‘I’m here to see Judge Vajda,’ I tell the receptionist at the EU Court of Justice. She looks at me blankly through the bomb-proof glass. It is less than a week since Brexit and the UK’s former judge already seems to have become a non-person.
Many phone calls later – it turns out that I have come to the wrong entrance – Christopher Vajda QC welcomes me to his spacious chambers at the Luxembourg court. Though he is no longer being paid a judge’s salary – a significant concern for someone with a young family – he can keep his room while he decides what to do. His référendaires – four highly qualified judicial assistants who are recruited directly by each judge – are being redeployed to other members of the court.
Vajda has the option of returning to Monckton Chambers, where he used to practise – though he regards advocacy as inappropriate for any former judge. He has become a visiting professor at King’s College London.
But it seems obvious to me that Vajda, 64, should apply for a senior judicial appointment in London. He had a broad public law practice at the bar and would be well placed to decide the many EU law issues that are bound to come before UK courts. ‘It’s a possibility,’ he concedes. ‘Certainly an option.’
You might have thought the lord chancellor would have encouraged him to apply. If the UK had stayed in the EU, Vajda would have remained a judge until 2024 or beyond. Indeed, given that the European Commission can continue to bring infringement proceedings against the UK until 2025 over any alleged breaches of EU law this year, the government should surely have pressed harder for UK judges to keep their jobs, at least until the end of the transition period.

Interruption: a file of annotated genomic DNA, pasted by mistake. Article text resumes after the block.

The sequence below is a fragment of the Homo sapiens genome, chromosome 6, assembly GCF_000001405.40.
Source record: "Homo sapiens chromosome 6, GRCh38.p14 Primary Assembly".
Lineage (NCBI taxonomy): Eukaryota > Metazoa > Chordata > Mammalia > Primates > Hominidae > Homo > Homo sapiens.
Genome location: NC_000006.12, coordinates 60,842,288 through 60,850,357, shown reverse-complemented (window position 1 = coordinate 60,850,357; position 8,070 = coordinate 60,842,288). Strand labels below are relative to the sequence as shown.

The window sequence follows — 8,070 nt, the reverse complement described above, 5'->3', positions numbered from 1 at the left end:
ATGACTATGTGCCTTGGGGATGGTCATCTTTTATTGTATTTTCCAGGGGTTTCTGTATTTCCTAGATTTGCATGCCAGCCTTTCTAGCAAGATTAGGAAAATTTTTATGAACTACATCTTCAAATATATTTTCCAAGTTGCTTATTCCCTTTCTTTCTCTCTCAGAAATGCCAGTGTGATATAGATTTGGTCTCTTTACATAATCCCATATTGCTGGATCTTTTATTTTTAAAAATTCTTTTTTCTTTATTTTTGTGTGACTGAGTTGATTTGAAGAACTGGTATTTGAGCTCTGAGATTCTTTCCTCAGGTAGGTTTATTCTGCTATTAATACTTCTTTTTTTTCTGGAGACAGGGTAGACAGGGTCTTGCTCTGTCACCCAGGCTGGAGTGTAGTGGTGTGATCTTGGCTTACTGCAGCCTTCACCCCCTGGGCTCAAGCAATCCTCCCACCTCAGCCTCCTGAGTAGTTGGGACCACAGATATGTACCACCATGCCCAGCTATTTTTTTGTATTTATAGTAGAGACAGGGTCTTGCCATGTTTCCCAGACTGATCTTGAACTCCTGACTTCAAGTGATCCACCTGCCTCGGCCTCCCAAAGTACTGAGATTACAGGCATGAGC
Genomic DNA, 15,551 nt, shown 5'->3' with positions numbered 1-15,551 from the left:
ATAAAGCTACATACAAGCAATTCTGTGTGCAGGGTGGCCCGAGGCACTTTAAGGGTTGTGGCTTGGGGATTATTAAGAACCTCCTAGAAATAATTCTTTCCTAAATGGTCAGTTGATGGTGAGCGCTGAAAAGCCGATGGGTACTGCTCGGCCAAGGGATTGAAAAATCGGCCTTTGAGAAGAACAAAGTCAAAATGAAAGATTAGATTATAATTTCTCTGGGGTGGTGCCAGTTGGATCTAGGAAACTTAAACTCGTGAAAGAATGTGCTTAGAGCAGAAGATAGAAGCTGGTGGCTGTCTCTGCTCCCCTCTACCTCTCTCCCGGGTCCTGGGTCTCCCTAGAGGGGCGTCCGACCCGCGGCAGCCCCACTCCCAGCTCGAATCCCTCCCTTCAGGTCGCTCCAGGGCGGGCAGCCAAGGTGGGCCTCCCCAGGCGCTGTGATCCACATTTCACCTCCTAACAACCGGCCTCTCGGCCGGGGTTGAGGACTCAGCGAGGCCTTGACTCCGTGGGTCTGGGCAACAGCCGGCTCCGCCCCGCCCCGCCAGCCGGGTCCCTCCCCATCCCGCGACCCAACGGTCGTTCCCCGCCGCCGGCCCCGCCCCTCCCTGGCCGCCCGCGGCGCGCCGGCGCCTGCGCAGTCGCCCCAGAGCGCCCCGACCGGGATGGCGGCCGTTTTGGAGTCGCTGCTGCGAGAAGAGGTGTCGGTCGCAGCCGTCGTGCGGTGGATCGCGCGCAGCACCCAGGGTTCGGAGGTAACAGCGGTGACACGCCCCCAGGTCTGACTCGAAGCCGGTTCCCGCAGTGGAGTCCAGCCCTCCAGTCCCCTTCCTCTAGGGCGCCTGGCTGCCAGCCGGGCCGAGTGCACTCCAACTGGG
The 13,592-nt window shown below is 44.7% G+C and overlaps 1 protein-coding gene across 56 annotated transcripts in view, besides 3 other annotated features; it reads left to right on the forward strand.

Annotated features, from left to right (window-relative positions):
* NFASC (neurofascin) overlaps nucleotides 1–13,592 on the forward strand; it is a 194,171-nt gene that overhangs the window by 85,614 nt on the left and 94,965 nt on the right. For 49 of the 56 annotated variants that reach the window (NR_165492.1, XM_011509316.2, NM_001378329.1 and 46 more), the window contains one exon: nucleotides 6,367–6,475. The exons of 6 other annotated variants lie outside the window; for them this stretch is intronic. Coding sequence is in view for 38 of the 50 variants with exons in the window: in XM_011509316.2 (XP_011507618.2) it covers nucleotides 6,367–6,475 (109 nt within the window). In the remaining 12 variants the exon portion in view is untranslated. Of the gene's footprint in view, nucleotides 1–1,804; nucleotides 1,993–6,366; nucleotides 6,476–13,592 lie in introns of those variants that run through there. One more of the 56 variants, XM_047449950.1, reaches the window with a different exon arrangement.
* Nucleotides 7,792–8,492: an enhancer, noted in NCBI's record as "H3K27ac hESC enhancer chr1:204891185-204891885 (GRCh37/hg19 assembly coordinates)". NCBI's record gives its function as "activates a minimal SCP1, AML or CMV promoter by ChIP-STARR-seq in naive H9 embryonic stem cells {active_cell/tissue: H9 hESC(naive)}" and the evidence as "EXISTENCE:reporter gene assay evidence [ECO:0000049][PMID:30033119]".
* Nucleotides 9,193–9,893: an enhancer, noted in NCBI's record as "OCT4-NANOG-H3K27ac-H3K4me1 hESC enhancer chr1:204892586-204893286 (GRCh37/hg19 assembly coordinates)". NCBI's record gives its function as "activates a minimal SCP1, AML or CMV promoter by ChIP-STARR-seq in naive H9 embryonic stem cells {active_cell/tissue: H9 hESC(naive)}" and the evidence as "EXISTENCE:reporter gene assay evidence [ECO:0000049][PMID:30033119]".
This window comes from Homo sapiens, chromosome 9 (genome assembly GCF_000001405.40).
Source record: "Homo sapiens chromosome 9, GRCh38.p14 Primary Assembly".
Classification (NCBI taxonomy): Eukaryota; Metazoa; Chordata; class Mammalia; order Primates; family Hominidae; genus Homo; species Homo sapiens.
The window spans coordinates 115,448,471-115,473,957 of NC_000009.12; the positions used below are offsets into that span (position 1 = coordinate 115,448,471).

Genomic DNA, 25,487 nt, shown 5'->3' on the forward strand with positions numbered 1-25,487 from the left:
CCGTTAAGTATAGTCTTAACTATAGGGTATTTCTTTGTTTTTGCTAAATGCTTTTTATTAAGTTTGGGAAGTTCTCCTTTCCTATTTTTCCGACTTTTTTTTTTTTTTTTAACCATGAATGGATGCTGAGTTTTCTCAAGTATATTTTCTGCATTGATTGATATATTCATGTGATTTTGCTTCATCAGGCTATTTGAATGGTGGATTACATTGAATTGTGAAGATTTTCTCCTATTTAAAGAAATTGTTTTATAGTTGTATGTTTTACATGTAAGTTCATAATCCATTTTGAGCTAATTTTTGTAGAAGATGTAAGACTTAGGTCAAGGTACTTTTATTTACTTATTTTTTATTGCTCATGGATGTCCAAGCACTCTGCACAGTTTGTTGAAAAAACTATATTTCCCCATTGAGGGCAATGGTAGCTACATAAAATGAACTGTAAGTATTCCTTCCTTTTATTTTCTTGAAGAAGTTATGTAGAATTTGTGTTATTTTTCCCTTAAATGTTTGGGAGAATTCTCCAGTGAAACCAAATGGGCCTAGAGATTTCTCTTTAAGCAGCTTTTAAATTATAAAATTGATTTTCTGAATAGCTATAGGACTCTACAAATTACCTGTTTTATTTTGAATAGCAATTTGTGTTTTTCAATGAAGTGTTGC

‘It’s a pity that has not happened,’ Vajda tells me. Did the government do all it could? ‘I have no reason to doubt that,’ he says. ‘The UK had a very weak hand.’
Another former judge at Luxembourg believes the government could have done more. Ian Forrester QC was a member of the EU’s General Court, which deals mainly with competition law, state aid, trade, agriculture and trade marks. He points out that judgments of the EU courts will continue to affect the UK for years to come and that those decisions would have benefited from having British judges on the court. ‘If that argument was made by the government,’ says Forrester, ‘it was not successful.’
What offends Sharpston, a lawyer who first swore her loyalty to the EU court as a référendaire in 1987, is that the EU states have taken it upon themselves to decide a question of EU law
Though he is leaving the court five years early, Forrester, 75, says he and his colleagues are well able to look after themselves. He regarded it as a huge privilege to have served a court with 2,000 staff speaking 24 languages. Forrester asked if he could keep his judicial robe – hoping that, as a Scot, he might need it again.
Eleanor Sharpston QC (pictured) is one of the advocates general whose role is to sit with the court and deliver advance opinions that help the judges decide the most difficult cases. Uniquely among the three members of the EU judiciary who were nominated by the UK, she has kept her job – for the moment at least. A press release issued by the court on 31 January explained that the number of advocates general remains fixed at 11 – unlike the number of judges, which depends on the number of EU member states – and, under the court’s statute, Sharpston would stay on until a successor could take over.
Two days earlier, EU member states had asserted that the mandates of all members of EU institutions appointed in relation to the UK would ‘automatically end’ on 31 January. But the court’s statute – primary EU law – says that the mandate of a serving member can be terminated only for specific disciplinary reasons by the court itself, acting unanimously.
What offends Sharpston, a lawyer who first swore her loyalty to the EU court as a référendaire in 1987, is that the EU states have taken it upon themselves to decide a question of EU law. On 31 January, the court’s president Koen Lenaerts formally asked member states to set in train the appointment of a new advocate general. Greece is next in line and the process of selecting a Greek candidate to succeed Sharpston is already under way.
Meanwhile, Sharpston’s name is still on the court list and she is continuing to deliver opinions. Her mandate is due to end in October 2021. If she is forced to leave early, will she take the EU to an EU court?
‘I have not made up my mind,’ she says carefully. ‘It may be that the very last service I can render to my court is to see whether there is something I can do to push back against the member states intruding into the court’s autonomy and independence.’